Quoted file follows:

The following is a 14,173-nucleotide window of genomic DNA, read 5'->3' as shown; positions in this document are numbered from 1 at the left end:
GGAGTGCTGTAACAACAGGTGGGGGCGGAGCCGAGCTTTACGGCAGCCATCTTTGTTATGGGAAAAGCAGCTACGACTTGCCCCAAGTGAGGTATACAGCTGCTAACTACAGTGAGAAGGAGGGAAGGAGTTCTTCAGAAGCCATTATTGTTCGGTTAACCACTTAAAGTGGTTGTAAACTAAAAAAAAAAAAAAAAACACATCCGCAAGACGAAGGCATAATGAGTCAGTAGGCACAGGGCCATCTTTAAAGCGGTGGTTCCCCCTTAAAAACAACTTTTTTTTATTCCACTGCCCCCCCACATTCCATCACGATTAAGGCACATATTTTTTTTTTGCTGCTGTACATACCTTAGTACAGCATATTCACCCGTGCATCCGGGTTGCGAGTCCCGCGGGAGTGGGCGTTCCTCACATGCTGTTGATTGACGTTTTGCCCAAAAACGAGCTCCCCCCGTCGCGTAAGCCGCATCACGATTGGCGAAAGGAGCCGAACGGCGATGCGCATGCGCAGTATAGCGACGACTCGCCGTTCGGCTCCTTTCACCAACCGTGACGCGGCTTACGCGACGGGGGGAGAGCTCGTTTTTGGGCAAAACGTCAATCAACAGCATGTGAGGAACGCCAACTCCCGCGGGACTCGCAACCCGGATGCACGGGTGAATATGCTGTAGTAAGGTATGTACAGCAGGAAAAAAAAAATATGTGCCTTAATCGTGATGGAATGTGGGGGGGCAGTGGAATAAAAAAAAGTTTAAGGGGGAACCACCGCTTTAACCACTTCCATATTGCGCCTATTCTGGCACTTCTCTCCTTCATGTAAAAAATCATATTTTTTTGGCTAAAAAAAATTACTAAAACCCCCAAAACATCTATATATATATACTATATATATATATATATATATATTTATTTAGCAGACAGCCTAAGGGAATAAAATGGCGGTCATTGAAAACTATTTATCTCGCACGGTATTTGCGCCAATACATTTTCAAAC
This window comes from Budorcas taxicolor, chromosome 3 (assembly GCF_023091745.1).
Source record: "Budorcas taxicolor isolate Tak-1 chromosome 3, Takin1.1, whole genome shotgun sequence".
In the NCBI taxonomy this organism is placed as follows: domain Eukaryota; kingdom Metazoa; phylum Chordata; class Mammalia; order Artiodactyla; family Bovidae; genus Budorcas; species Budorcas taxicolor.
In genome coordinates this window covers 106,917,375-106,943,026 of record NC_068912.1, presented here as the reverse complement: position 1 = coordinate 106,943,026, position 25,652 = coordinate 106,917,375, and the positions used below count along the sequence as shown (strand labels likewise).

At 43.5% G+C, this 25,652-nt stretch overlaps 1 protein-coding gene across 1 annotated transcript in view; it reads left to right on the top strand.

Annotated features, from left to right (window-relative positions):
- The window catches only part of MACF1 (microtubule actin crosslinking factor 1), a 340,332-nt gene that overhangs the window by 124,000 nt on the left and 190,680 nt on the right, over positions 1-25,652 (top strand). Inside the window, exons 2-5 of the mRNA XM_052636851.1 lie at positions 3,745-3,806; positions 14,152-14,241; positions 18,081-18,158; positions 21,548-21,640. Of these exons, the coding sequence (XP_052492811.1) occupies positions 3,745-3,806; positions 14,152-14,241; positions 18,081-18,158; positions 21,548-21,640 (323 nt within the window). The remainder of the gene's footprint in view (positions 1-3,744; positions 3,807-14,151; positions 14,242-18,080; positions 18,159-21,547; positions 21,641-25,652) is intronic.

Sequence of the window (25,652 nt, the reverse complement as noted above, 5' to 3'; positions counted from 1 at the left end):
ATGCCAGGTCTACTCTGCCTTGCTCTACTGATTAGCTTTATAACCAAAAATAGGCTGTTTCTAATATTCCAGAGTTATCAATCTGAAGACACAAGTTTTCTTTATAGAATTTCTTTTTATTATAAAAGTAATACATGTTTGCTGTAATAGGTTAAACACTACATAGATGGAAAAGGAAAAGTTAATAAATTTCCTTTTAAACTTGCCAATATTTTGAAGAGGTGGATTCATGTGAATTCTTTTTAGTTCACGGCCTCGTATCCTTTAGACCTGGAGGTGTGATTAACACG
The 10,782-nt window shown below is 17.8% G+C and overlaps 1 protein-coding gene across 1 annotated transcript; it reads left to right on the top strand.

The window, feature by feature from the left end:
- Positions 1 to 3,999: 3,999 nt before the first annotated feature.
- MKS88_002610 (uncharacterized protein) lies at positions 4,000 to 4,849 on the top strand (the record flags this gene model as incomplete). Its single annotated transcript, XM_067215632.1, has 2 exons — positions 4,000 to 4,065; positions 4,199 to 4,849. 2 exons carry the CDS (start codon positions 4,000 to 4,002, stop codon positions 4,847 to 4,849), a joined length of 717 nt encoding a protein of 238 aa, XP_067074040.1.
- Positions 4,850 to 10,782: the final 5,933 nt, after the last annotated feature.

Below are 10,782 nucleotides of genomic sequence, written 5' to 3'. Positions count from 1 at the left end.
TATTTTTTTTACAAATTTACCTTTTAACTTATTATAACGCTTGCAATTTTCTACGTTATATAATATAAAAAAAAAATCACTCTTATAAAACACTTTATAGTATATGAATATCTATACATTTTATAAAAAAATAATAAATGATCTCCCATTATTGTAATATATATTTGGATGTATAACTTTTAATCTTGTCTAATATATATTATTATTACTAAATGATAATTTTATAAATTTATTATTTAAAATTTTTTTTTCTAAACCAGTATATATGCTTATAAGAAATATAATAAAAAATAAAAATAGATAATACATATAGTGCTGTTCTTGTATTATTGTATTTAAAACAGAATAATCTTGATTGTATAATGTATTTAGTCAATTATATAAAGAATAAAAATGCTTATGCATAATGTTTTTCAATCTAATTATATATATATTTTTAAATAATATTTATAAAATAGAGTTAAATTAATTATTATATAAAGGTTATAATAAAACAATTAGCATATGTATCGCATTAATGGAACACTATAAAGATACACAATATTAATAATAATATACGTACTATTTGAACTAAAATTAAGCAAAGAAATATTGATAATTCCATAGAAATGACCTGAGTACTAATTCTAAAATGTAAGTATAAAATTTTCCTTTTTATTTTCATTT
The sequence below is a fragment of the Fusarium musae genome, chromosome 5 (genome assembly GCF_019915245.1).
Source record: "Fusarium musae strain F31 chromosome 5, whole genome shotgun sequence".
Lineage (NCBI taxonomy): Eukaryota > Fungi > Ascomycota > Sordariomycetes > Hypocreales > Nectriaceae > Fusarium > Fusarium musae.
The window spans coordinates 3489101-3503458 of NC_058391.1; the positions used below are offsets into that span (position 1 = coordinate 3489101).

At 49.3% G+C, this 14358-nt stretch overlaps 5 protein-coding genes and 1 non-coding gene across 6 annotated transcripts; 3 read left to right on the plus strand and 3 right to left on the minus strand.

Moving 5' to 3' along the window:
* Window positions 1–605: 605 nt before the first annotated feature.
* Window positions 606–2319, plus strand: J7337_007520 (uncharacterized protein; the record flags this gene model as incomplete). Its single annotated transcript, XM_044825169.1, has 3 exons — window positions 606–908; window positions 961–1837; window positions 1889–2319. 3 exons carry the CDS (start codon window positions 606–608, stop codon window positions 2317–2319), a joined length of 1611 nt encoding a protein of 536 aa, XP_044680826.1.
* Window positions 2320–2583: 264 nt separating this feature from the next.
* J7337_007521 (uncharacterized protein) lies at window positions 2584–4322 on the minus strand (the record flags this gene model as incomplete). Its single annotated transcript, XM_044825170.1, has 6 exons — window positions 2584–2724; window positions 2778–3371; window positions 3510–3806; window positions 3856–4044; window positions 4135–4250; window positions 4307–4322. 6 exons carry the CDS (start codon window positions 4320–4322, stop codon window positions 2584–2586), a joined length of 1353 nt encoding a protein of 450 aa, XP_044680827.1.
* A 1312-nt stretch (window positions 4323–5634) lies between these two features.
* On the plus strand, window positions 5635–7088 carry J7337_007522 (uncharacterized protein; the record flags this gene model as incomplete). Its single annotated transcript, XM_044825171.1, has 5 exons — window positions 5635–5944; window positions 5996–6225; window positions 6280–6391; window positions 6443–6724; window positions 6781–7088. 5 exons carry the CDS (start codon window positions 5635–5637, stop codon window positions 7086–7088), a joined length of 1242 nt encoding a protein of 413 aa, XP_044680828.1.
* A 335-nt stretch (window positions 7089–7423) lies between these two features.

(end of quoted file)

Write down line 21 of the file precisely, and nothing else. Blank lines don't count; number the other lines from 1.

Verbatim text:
Lineage (NCBI taxonomy): Eukaryota > Fungi > Ascomycota > Sordariomycetes > Hypocreales > Nectriaceae > Fusarium > Fusarium musae.